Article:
SPEERS: Okay but you're arguing here, Tony Burke, that the minister could simply say they can be assessed or treated in Nauru or Manus and therefore that transfer can't happen. My understanding is that a medical panel can overrule the minister there under what you're suggesting. The minister can only stop a transfer on security grounds under the definition in the ASIO Act.
BURKE: Look I've explained to you as it has been briefed to me in terms of the issue of necessity being something there. Both ministerial claims in different ministerial decisions in different ways under the Migration Act have different levels of review. On occasions of medical assessments there can be a medical review, on occasion security assessment there are different very limited legal reviews that happen. The problem is that some of these reviews are happening already because of the doubt as to whether Peter Dutton is even qualified to hold his job. And they're happening without any supervision from the Parliament in terms of security rejections that he's made.
SPEERS: And that's another matter I suppose about Peter Dutton’s eligibility but just coming back to where the minister can deny transfer if it is on security grounds under the definition of the ASIO Act. I mean that Act says we're talking about espionage, sabotage, politically motivated violence and promotion of communal violence…
BURKE: David if I could just cut you off there…
SPEERS: …or acts of foreign interference and I just want to finish this. That would seem to be a…
BURKE: You’re going to a level of detail that you’re going to have to go to the relevant shadow.
SPEERS: I appreciate that. But what you’re saying is the minister has a broad ability to knock back a transfer.
BURKE: Sorry David but with that level of detail you will have to go to the relevant shadow.
SPEERS: Okay but when you're saying there's a broad power for the minister to knock back a transfer, what I'm pointing to there is is what you've agreed to and it seems to be fairly narrow it doesn't include other serious offences, for example.
BURKE: The breadth of the ASIO Act is pretty wide, it's pretty extraordinary as it should be. Because we want our intelligence agencies to have that sort of full breadth. That's why the same definition has been put there. If there's a problem in terms of whether or not that properly safeguards national security then there'd be a problem with the ASIO Act itself and I haven't heard the government argue that.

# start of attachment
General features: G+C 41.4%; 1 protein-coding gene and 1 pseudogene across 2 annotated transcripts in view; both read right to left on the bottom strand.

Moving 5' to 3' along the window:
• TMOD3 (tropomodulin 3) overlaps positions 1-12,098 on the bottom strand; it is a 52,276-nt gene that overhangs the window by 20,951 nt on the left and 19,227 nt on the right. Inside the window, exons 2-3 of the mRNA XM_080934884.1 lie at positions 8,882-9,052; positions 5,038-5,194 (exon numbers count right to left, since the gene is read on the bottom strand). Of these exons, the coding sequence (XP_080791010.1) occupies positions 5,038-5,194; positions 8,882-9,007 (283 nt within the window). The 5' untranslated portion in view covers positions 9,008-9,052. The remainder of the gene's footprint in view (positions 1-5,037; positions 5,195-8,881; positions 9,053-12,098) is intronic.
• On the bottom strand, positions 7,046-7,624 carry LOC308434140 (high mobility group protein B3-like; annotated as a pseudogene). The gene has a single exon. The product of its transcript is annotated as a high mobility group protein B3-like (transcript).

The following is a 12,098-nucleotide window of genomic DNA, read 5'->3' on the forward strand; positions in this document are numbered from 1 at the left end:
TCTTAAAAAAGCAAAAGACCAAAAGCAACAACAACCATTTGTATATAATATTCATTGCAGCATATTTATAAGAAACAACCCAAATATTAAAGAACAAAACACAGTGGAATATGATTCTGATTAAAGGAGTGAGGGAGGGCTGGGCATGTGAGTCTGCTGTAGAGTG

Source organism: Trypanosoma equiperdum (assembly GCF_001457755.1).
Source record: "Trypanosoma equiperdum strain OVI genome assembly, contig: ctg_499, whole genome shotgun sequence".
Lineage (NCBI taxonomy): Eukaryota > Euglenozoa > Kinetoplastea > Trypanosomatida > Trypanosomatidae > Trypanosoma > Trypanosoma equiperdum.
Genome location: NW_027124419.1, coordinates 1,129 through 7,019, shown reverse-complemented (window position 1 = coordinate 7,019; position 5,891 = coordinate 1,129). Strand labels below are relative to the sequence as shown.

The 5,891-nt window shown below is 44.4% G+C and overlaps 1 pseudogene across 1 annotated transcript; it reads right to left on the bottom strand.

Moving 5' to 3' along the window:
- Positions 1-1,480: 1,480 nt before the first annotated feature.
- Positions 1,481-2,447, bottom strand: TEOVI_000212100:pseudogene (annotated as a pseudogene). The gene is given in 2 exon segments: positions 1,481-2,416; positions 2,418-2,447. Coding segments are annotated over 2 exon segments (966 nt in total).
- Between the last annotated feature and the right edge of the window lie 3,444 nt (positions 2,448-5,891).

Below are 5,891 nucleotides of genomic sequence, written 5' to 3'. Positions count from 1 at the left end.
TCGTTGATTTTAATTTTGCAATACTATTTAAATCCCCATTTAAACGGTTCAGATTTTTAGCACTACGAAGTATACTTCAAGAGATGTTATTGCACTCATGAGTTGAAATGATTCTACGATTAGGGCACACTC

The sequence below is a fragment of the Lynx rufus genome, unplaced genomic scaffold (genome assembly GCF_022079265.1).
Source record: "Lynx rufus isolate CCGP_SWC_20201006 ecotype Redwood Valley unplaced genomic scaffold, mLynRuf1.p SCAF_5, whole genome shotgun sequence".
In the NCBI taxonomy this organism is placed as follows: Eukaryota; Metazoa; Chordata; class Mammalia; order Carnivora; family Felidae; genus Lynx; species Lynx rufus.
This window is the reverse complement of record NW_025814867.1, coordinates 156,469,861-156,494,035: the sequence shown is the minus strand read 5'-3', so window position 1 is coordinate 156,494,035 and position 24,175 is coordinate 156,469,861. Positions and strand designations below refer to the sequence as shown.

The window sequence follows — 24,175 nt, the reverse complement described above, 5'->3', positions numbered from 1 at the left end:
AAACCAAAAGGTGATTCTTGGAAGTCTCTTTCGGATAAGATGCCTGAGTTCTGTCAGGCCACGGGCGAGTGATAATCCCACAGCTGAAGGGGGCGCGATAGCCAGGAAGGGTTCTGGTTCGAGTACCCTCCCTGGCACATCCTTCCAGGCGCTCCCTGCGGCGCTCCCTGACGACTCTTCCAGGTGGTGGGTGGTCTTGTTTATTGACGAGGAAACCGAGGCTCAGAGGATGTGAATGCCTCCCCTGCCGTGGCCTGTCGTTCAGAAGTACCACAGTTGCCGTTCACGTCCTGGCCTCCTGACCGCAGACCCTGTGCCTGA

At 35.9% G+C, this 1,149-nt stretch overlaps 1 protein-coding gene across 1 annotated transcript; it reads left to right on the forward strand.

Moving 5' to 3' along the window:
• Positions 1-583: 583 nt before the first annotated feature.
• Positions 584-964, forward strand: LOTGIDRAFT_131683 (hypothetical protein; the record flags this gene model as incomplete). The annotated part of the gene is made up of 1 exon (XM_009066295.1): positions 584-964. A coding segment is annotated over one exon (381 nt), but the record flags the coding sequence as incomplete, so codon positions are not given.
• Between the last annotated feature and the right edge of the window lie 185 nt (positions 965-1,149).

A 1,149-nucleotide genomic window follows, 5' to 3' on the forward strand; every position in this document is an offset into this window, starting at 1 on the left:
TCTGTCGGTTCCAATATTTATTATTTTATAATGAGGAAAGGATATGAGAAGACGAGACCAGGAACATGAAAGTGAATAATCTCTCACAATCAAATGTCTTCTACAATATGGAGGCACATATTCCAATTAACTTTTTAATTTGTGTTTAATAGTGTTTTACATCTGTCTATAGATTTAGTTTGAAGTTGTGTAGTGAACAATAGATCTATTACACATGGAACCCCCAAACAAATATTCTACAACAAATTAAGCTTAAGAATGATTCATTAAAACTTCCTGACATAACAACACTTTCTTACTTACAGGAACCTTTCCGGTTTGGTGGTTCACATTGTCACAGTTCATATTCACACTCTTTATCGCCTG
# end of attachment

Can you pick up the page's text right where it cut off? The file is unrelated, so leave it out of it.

SPEERS: Alright. Can I just ask about the Parliamentary tactics on this then at least Tony Burke? This didn't go to the house on the final day but can you just explain to us when Parliament does come back given its past the Senate and given it's an amendment to a government bill, will this have to be voted on in the house? Is there anything the government can do to avoid that?
BURKE: The only thing available to the government I guess would be for the Parliament not to meet at all. We've seen before that's not beyond them. But what will happen when Parliament comes back is waiting on the speaker's desk will be a message from the Senate. That has to be reported to the House at the first opportunity and if there's one thing I think we can say about Tony Smith as the speaker is he has followed the precedence and the rules to the letter. So I don't think anyone would argue that he'd act improperly here. So it'll be on his desk, he'll read the message to the Parliament and then Parliament will have to vote as to whether we agree or disagree to the message that's come from the Senate. That decision doesn't require 76 votes, it doesn't require an absolute majority it's a simple majority on the floor as to whether or not the House wants to agree with the amendments that have gone through the Senate.
SPEERS: And you have given, I understand it, an assurance to the crossbenchers that if you win this vote, you wouldn't follow it up with a no-confidence motion. Why is that?
BURKE: Look, my view when numbers change on the floor is you need to look at the issue at hand and you need to focus on the issue. You’ll remember it was only in the first week after the last election when government members all got on planes went home early and we had a three hour period where the government didn't have the numbers on the floor. We used every minute of that time to pursue the banking Royal Commission and we focused on it and we tried to get it through and we basically missed out by 30 seconds in the end when one crossbencher got late to a division. In terms of what we would do on this issue? We are focusing on the issue. There is a real problem if you have a government that is willing to ignore medical advice in the way that Peter Dutton has been willing to. For a whole lot of people who many of whom, including myself, who are willing to go down some policies in this policy area that can be considered pretty tough, when it comes to knocking back medical advice, you don't need to go there in order to make sure that people don't drown at sea. When the issues are that important, you focus on the issues. Some commentators will always argue that it's all a political game and the government this time around tried to argue in the Parliament that Labor's just playing a game with all of this. No, it's an important issue and we'll deal with it on its merits. I thought it was important that I guarantee to the crossbench, you know some crossbenchers probably would have liked me to move a no-confidence motion immediately if it had been carried. I think the public expects that we will deal with issues as they are when they're in front of us.